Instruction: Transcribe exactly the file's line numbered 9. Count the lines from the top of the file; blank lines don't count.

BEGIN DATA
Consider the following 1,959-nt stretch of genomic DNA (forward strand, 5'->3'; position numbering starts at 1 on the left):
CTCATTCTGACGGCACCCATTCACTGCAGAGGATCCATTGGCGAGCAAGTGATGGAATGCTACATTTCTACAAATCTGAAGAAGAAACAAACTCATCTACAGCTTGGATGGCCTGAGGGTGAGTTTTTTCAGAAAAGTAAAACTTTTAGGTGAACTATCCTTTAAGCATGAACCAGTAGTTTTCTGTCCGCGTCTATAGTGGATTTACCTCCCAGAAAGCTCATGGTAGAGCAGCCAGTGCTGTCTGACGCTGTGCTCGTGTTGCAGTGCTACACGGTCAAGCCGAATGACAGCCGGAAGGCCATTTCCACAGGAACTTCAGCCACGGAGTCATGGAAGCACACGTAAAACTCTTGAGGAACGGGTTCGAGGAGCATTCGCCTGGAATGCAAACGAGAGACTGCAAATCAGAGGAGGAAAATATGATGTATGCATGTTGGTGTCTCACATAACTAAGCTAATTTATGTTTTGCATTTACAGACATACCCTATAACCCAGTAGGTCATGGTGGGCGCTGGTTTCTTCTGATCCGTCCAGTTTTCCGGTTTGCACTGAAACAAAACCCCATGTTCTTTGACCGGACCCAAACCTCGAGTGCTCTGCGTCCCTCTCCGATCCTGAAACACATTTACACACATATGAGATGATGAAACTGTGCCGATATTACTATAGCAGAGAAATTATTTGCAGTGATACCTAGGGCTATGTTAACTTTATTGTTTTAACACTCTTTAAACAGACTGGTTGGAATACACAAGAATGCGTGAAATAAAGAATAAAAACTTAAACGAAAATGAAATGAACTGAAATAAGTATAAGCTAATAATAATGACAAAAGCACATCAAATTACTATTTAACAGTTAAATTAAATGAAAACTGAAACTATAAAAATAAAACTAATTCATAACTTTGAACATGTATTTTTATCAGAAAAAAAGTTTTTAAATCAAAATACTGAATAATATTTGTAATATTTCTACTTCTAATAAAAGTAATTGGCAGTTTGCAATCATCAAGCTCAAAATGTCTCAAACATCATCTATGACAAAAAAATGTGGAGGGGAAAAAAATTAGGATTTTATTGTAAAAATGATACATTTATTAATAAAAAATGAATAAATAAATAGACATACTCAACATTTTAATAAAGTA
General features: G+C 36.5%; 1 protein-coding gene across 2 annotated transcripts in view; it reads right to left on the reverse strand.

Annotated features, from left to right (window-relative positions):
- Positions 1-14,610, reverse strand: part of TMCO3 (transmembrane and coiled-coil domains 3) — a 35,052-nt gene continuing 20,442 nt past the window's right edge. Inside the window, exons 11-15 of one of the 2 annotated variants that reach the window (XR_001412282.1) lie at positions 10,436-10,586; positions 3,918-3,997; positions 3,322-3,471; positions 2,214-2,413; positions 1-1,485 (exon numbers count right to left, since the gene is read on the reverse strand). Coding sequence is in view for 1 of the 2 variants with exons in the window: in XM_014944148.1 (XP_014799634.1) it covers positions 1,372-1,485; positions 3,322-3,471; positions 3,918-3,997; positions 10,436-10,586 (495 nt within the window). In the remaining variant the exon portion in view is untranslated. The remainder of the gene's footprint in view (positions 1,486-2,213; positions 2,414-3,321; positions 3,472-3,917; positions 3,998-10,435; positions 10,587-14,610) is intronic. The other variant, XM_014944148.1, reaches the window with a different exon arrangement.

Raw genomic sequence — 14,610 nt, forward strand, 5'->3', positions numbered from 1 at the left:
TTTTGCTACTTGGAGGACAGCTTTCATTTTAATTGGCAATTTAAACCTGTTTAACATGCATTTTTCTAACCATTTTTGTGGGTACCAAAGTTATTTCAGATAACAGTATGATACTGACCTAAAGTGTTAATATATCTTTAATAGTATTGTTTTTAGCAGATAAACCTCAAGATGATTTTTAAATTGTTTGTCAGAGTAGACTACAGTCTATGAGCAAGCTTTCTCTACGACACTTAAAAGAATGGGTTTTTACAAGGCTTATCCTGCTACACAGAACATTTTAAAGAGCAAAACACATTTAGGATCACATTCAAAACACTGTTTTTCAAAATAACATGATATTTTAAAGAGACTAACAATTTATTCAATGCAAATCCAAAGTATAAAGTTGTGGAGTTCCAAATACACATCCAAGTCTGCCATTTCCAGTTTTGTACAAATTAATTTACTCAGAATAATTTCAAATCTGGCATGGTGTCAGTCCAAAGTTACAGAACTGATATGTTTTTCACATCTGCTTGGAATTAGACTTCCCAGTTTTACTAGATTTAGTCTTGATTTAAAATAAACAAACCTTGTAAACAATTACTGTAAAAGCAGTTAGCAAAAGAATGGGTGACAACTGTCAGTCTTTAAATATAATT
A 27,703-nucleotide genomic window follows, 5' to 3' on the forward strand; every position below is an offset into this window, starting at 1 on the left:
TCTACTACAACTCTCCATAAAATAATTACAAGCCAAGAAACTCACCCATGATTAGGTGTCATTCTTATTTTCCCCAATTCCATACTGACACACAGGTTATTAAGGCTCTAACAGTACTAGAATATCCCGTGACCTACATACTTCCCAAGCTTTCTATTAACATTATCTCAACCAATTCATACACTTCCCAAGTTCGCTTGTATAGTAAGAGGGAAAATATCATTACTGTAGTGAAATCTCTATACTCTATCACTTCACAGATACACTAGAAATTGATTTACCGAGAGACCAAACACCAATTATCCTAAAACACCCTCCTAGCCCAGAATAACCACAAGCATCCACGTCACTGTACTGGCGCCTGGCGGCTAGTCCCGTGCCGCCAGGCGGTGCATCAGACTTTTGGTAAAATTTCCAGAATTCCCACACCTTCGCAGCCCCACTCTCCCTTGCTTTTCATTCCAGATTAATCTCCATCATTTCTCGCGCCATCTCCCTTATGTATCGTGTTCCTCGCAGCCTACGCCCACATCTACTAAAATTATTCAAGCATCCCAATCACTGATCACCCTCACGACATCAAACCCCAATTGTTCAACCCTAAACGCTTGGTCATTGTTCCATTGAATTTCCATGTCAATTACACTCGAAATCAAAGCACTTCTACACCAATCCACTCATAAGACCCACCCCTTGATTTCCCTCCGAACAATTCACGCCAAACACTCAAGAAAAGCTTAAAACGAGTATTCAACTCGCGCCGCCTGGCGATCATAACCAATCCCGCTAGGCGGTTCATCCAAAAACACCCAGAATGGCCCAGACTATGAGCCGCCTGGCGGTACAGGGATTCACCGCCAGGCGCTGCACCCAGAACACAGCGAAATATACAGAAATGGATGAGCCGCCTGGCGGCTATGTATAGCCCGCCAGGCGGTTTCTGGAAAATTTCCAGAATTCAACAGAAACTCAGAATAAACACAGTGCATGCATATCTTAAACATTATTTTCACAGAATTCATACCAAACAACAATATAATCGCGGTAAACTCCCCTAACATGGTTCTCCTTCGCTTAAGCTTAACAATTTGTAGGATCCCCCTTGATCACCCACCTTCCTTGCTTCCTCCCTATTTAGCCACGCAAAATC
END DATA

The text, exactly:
TCTACTACAACTCTCCATAAAATAATTACAAGCCAAGAAACTCACCCATGATTAGGTGTCATTCTTATTTTCCCCAATTCCATACTGACACACAGGTTATTAAGGCTCTAACAGTACTAGAATATCCCGTGACCTACATACTTCCCAAGCTTTCTATTAACATTATCTCAACCAATTCATACACTTCCCAAGTTCGCTTGTATAGTAAGAGGGAAAATATCATTACTGTAGTGAAATCTCTATACTCTATCACTTCACAGATACACTAGAAATTGATTTACCGAGAGACCAAACACCAATTATCCTAAAACACCCTCCTAGCCCAGAATAACCACAAGCATCCACGTCACTGTACTGGCGCCTGGCGGCTAGTCCCGTGCCGCCAGGCGGTGCATCAGACTTTTGGTAAAATTTCCAGAATTCCCACACCTTCGCAGCCCCACTCTCCCTTGCTTTTCATTCCAGATTAATCTCCATCATTTCTCGCGCCATCTCCCTTATGTATCGTGTTCCTCGCAGCCTACGCCCACATCTACTAAAATTATTCAAGCATCCCAATCACTGATCACCCTCACGACATCAAACCCCAATTGTTCAACCCTAAACGCTTGGTCATTGTTCCATTGAATTTCCATGTCAATTACACTCGAAATCAAAGCACTTCTACACCAATCCACTCATAAGACCCACCCCTTGATTTCCCTCCGAACAATTCACGCCAAACACTCAAGAAAAGCTTAAAACGAGTATTCAACTCGCGCCGCCTGGCGATCATAACCAATCCCGCTAGGCGGTTCATCCAAAAACACCCAGAATGGCCCAGACTATGAGCCGCCTGGCGGTACAGGGATTCACCGCCAGGCGCTGCACCCAGAACACAGCGAAATATACAGAAATGGATGAGCCGCCTGGCGGCTATGTATAGCCCGCCAGGCGGTTTCTGGAAAATTTCCAGAATTCAACAGAAACTCAGAATAAACACAGTGCATGCATATCTTAAACATTATTTTCACAGAATTCATACCAAACAACAATATAATCGCGGTAAACTCCCCTAACATGGTTCTCCTTCGCTTAAGCTTAACAATTTGTAGGATCCCCCTTGATCACCCACCTTCCTTGCTTCCTCCCTATTTAGCCACGCAAAATC